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HomeNorth East IndiaLast of 10 Kuki families in Imphal shifted to Kangpokpi

Last of 10 Kuki families in Imphal shifted to Kangpokpi

The Manipur government has shifted the last of 10 Kuki families comprising 24 members from Imphal’s New Lambulane area where they had been living for decades and did not move elsewhere even after the ethnic violence broke out in Manipur four months ago.

These families were taken to the Kuki-dominated Kangpokpi district on the northern side of Imphal Valley early on Saturday, as they had become “vulnerable targets”, an official said.The last of 10 Kuki families were provided “safe passage” to Motbung, in Kangpokpi district, some 25 km from Imphal, he said.

But Kuki families alleged that they were forcibly evicted from their residences in the New Lambulane area to Motbung.

S Prim Vaiphei, one of the volunteers guarding the Kuki locality in the heart of Imphal, said that a “team of uniformed armed personnel claiming to be acting under directions from the Home Department came to New Lambulane, Imphal in the intervening night of September 1 and 2 and forcibly evicted the last remaining residents of the Kuki locality in Imphal from their homes”.

Around 300 tribal families, who were living in the New Lambulane area, had earlier left the place in phases since the ethnic violence began on May 3.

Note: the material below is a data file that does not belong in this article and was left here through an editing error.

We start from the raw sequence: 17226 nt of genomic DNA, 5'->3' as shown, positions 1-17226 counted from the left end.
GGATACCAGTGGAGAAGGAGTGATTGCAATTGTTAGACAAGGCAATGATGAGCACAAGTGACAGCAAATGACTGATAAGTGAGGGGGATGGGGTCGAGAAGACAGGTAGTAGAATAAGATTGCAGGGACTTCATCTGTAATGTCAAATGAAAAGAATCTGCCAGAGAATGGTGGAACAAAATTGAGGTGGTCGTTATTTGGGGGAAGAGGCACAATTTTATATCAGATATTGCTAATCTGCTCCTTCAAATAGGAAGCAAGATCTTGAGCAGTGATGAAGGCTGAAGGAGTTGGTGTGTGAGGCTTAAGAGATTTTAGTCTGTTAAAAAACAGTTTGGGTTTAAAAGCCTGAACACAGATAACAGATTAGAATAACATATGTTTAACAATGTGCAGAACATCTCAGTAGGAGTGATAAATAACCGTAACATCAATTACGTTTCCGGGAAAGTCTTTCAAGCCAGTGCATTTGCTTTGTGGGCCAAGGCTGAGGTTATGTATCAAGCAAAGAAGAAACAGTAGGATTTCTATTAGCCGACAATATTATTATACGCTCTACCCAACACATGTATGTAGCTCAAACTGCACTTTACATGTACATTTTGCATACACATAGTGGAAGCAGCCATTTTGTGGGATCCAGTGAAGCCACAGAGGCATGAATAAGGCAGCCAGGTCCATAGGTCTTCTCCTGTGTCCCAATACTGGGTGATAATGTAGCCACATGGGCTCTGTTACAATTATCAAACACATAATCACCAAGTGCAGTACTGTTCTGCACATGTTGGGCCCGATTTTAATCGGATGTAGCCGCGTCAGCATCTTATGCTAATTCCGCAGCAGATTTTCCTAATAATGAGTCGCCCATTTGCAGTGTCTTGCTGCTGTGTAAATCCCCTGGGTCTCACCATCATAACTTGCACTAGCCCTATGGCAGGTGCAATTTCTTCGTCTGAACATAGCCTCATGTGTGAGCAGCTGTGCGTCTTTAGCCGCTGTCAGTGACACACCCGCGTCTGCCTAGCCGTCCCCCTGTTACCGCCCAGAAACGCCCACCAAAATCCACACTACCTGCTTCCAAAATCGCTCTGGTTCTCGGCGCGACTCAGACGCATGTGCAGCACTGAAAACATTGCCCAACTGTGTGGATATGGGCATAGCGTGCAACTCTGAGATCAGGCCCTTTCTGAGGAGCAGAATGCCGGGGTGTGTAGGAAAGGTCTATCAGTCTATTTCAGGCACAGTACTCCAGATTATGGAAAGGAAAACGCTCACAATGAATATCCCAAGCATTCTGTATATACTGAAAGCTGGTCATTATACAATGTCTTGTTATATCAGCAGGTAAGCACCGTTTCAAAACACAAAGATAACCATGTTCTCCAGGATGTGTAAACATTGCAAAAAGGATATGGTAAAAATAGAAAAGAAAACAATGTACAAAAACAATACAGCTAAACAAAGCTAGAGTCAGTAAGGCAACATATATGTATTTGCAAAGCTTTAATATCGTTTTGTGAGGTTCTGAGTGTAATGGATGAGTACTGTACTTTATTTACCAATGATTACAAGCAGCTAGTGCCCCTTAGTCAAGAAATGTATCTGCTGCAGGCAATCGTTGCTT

“Twenty-four of us were not given time to even pack our belongings and we were herded into vehicles with only the clothes we were wearing,” Vaiphei said in a statement.

Expressing strong displeasure over the “forcible eviction”, Kuki Inpi Manipur, the apex body of the Kuki tribes, in two statements, said, they stood “aghast at the dastardly attack against the last of the Kuki Zo volunteers (numbering about 24 men) who have been guarding the houses and properties of the Kukis at New Lambulane. The volunteers were later escorted by security personnel”.

The Kuki body reiterated its demand for a separate administration.

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“There is now total separation of the Meiteis and is imperative that the central govt should constitutionally recognise this separation at the earliest,” it said.

More than 160 people lost their lives and several hundreds were injured since the ethnic clashes broke out in Manipur in early May, after a ‘Tribal Solidarity March’ was organised in the hill districts to protest against the Meitei community’s demand for Scheduled Tribe (ST) status.

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Meiteis account for about 53 per cent of Manipur’s population and live mostly in the Imphal Valley. Tribals — Nagas and Kukis — constitute little over 40 per cent and reside in the hill districts.

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